· Peonies, with their fragrant pompom-styled blooms, are more fragile than one might think due to their size. But in shades of pink, rose and cream or white, they work well when mixed with greenery to shield them from too much handling.
· Sunflower bouquets or sunflower/wildflower bouquets tied with a bow is the perfect complement to a country style wedding or more casual outdoor affair.
· Less common blooms such as bird of paradise or snapdragons work well with other softer-stemmed flowers to give some stability to the bouquet.
You can also add stability to an arm bouquet by adding leather-leaf, baby’s breath, statice, ferns, carnations or liatris.
The trusty tulip, with its fine tips, looks as if it is always ready to give and receive a kiss. This sweet ‘disposition’ is just one reason tulips make the perfect flower for bridal bouquets and wedding décor.
Tulips come in a variety of colors and even sizes. When considering using tulips for your bridal bouquet, your options are wide open. The heavier stem makes it possible to carry a presentation-styled bouquet of tulips with baby’s breath tied with ribbon. Or if a nosegay or cascade bouquet is more your style, a mix of tulips, roses and hyacinths will be the perfect complement to any style of wedding gown.
Bridesmaids can carry similar, but smaller, bouquets of white or another contrasting color. Just remember to leave the fresh-cut stems in water until just minutes before the ceremony is to begin.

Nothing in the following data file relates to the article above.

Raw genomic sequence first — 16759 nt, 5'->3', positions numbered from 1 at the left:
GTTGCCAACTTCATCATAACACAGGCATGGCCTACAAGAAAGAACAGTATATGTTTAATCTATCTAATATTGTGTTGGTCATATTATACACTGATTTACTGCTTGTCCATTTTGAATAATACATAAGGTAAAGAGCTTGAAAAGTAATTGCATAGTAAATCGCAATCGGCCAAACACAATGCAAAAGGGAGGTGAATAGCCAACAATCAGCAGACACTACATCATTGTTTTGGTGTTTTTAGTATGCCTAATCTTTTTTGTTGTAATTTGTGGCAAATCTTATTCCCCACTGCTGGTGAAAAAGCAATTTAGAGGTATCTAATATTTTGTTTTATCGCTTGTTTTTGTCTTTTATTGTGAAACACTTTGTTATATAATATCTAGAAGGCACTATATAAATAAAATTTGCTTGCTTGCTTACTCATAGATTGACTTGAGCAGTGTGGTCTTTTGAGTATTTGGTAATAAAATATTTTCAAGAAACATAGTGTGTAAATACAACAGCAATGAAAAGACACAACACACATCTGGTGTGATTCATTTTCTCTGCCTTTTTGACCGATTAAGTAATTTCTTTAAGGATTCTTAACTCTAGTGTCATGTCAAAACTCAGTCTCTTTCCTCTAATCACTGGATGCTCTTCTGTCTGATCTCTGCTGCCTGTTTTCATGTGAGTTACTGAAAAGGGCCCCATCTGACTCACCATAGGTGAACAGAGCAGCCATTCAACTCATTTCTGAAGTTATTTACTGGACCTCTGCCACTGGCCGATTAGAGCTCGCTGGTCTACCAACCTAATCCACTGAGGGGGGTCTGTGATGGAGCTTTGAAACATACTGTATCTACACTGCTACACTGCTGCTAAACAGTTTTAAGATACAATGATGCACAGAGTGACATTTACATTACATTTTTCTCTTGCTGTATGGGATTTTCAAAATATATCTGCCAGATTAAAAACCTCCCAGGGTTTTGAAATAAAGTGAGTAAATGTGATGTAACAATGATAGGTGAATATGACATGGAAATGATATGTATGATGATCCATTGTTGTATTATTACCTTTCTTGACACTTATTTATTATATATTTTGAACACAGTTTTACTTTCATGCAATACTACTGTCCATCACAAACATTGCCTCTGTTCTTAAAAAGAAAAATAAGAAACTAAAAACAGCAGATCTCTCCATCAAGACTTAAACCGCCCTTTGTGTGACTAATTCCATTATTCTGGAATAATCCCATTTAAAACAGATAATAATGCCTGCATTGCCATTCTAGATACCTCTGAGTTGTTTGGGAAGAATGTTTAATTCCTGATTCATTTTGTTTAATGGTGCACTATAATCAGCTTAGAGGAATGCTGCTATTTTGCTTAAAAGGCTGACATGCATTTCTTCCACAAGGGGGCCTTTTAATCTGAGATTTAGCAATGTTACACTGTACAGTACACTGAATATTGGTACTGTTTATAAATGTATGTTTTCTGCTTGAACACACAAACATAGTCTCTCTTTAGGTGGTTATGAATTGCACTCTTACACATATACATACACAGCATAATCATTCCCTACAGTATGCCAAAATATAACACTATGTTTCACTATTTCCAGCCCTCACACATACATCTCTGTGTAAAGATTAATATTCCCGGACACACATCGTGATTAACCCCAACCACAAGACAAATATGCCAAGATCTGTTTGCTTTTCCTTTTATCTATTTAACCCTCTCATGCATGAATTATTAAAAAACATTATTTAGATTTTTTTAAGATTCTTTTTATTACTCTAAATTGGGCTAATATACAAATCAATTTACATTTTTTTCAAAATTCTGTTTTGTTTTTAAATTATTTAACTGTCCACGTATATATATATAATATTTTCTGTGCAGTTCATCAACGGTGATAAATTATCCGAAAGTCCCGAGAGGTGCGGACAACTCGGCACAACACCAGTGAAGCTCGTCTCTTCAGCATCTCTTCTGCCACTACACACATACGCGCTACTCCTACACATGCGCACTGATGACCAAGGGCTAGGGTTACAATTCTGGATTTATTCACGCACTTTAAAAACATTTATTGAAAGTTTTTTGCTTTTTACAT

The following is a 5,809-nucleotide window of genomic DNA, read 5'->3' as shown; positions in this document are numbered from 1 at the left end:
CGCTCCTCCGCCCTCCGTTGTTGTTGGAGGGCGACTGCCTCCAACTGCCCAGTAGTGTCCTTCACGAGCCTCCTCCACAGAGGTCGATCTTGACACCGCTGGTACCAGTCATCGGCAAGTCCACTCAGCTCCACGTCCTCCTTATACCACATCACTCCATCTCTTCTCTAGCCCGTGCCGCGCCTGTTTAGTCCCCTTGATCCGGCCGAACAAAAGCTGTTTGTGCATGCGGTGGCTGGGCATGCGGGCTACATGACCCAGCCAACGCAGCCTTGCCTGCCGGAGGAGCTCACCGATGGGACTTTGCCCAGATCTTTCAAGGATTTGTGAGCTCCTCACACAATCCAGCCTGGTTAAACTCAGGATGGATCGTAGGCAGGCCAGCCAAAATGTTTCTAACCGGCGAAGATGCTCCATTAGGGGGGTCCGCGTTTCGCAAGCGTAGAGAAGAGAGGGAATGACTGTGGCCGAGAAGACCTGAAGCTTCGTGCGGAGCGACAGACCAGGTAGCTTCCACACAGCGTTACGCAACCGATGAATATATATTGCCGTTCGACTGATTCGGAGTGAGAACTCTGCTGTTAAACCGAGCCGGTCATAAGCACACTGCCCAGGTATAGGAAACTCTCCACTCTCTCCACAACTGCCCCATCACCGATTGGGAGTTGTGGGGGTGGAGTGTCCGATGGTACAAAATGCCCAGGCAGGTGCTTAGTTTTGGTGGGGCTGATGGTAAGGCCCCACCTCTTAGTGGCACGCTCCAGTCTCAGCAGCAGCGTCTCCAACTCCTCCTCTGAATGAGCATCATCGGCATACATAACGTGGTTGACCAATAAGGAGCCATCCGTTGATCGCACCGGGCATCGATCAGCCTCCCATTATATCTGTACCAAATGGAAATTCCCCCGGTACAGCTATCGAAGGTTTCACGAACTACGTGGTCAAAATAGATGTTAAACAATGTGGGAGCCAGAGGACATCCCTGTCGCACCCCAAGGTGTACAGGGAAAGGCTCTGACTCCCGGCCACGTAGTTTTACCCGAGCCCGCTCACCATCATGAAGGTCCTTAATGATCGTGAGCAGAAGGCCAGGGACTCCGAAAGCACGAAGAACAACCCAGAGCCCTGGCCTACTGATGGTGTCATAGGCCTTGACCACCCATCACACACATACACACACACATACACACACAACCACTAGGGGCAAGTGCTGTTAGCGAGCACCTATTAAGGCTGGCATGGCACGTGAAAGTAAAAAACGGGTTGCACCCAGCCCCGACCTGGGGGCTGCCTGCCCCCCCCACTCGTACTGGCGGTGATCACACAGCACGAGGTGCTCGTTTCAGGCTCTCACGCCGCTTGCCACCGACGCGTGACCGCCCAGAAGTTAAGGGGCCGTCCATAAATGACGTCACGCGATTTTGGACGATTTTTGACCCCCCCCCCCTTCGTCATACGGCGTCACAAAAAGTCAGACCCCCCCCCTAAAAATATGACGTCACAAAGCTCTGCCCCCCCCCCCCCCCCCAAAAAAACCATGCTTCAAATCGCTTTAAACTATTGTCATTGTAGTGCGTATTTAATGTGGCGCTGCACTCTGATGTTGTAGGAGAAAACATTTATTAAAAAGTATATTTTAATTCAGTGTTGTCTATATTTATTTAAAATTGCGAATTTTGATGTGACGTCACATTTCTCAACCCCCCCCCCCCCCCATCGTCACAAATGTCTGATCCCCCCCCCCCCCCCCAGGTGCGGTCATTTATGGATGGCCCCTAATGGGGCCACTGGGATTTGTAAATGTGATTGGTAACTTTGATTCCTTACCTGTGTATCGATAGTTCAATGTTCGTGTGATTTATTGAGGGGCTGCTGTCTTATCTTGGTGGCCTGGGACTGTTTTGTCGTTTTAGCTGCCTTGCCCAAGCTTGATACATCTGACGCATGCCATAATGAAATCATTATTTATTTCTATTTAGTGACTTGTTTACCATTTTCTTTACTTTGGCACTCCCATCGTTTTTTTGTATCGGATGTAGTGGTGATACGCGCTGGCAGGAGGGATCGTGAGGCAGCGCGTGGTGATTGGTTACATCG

You can use tulips to decorate the church and reception venues by:
1. Filling clear glass vases with water and anchoring the tulips with polished stones
2. Placing the fresh-cut tulips in wire or wicker baskets with liners inside to hold the water necessary for keeping the flowers fresher longer.
3. Yellow or bright pink tulips in clear glass vases filled with fresh limes make a stunning centerpiece, as do deep red or orange ones in vases filled with lemons.
4. Baskets filled with different colored tulips and greenery bring an excitement to the church almost equal to that of the bride and groom.
Tulips are hardy, plentiful and compliment any style of wedding. Using tulips will provide a beautiful background for you and your groom to begin your life as husband and wife.
Looking for that garden wedding feel? Give your wedding an ample supply of garden-like blooms to fill the church (and your arms) with flowers that are both fragrant and beautiful.